Congressional report expects China Navy Shipbuilding Technical Proficiency to catch up to Russia by 2020 and the USA by 2030

A 2014 US Congressional report on China’s military capability and production capability provides the following assessment. China’s acquisition of platforms, weapons, and systems has emphasized qualitative improvements, not quantitative growth, and centered on improving its ability to strike opposing ships at sea and operate at greater distances from the Chinese mainland.

China’s power projection capability will grow rapidly between now and 2020 with the addition of up to approximately 60 new submarines and surface ships; China’s first carrier-based aviation wing and second aircraft carrier; and 600 new modern combat aircraft, including China’s first fifth-generation fighters.

Navy Shipbuilding

China’s shipbuilders already have surpassed their counterparts in Western Europe, Japan, and South Korea in terms of the number and types of ships they can produce; China’s shipbuilders could reach the technical proficiency of Russian shipbuilders by 2020 and approach the technical proficiency of U.S. shipbuilders by 2030. China has demonstrated it is capable of manufacturing a wide range of naval combatants, including patrol boats, frigates, destroyers, large amphibious ships, and conventional and nuclear submarines and is developing its first indigenous aircraft carrier. Jesse Karotkin, senior intelligence officer for China at the Office of Naval Intelligence (ONI), testified to the Commission that ‘‘during 2013 alone, over fifty naval ships were laid down, launched, or commissioned, with a similar number expected in 2014.’

Navy Technology

China is developing its own marine gas turbines and already has produced them domestically for its YUYIclass hovercraft. China likely will develop the ability to mass produce marine gas turbines for larger combatant ships in the next decade. Gas turbines will give PLA Navy ships better acceleration and combat maneuverability than steam turbines that power them today due to their high power-to-weight ratio, speed, fuel efficiency, and compact size. Gas turbines also will allow the PLA Navy to achieve higher readiness rates, because they do not require the start-up time of steam turbines.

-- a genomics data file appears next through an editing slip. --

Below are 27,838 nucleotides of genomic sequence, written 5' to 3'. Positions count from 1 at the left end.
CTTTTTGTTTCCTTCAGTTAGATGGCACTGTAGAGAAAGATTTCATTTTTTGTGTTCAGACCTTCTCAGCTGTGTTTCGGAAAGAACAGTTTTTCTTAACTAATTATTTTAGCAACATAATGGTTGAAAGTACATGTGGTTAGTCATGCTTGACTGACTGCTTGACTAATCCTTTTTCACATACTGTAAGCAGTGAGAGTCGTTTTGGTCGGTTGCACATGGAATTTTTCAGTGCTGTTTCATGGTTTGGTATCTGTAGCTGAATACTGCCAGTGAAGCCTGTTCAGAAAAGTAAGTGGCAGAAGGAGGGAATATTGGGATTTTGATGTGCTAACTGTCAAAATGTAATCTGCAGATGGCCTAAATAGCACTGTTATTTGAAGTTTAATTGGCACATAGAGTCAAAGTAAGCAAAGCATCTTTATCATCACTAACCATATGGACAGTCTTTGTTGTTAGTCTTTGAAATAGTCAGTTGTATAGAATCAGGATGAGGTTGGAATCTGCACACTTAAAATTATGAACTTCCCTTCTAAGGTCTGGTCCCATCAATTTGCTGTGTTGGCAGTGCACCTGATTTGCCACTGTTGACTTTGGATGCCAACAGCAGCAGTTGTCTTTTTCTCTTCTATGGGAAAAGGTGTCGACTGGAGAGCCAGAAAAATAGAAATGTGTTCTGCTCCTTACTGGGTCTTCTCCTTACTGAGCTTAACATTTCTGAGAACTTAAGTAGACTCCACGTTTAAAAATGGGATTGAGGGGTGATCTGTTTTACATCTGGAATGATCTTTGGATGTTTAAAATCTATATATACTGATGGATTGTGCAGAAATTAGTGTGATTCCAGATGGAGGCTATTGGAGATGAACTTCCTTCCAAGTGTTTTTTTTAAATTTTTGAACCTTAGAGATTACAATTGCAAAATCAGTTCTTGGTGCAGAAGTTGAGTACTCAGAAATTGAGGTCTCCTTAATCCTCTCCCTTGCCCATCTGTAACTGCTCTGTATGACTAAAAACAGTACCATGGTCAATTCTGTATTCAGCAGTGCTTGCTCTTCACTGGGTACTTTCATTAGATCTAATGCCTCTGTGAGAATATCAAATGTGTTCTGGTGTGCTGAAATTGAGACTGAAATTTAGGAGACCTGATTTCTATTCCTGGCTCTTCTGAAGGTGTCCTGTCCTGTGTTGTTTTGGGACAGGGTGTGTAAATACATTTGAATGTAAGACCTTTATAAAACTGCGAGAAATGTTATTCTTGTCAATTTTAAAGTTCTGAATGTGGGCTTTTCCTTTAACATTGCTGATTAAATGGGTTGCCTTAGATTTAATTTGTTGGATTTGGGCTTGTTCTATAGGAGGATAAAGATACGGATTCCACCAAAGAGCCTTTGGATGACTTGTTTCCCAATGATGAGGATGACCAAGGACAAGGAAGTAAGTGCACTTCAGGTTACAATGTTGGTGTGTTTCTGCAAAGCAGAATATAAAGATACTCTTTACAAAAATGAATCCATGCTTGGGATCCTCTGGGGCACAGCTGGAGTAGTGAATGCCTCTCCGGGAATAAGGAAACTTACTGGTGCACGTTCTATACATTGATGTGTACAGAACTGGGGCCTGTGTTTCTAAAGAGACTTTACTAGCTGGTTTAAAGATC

From 2000 to June 2014, China’s aggregate number of submarines and surface ships increased slightly from 284 to 290, while its overall capabilities improved significantly as it rapidly replaced legacy platforms with modern ones equipped with advanced, long-range weapon systems and sensors. China’s modern ships also tend to be larger than legacy platforms, allowing them to handle rougher seas, hold more fuel and supplies for long deployments, mount more weapons, and carry larger crews to support a broader set of missions.

As of June 2014, the PLA Navy had 5 nuclear attack submarines (SSNs); 4 nuclear ballistic missile submarines (SSBNs); 39 diesel attack submarines (SS); 12 diesel air-independent attack submarines (SSP); 1 aircraft carrier; 24 destroyers (DD) and guided missile destroyers (DDG); 63 frigates (FF), light frigates, and guided-missile frigates (FFG); about 85 missile-equipped patrol craft; and 57 medium and large amphibious ships.

China is pursuing a new class of nuclear attack submarines, the Type 095 SSGN. Although details of the program are unavailable
in open sources, Mr. Karotkin testified to the Commission that the Type 095 may ‘‘provide a generational improvement in many areas such as quieting and weapon capacity’’ and carry the PLA Navy’s first submarine-launched land attack cruise missile.

Furthermore, China is pursuing joint-design and production of four to six Russian advanced diesel-electric attack submarines containing Russia’s latest submarine sonar, propulsion, and quieting technology. The deal would improve the PLA Navy’s capabilities and assist China’s development of quiet submarines, thus complicating future U.S. efforts to track and counter PLA Navy submarines.

China’s expanding inventory of modern submarines has significantly enhanced China’s ability to strike foreign surface ships, including those of the U.S. Navy, near major seas lines of communication in the Asia Pacific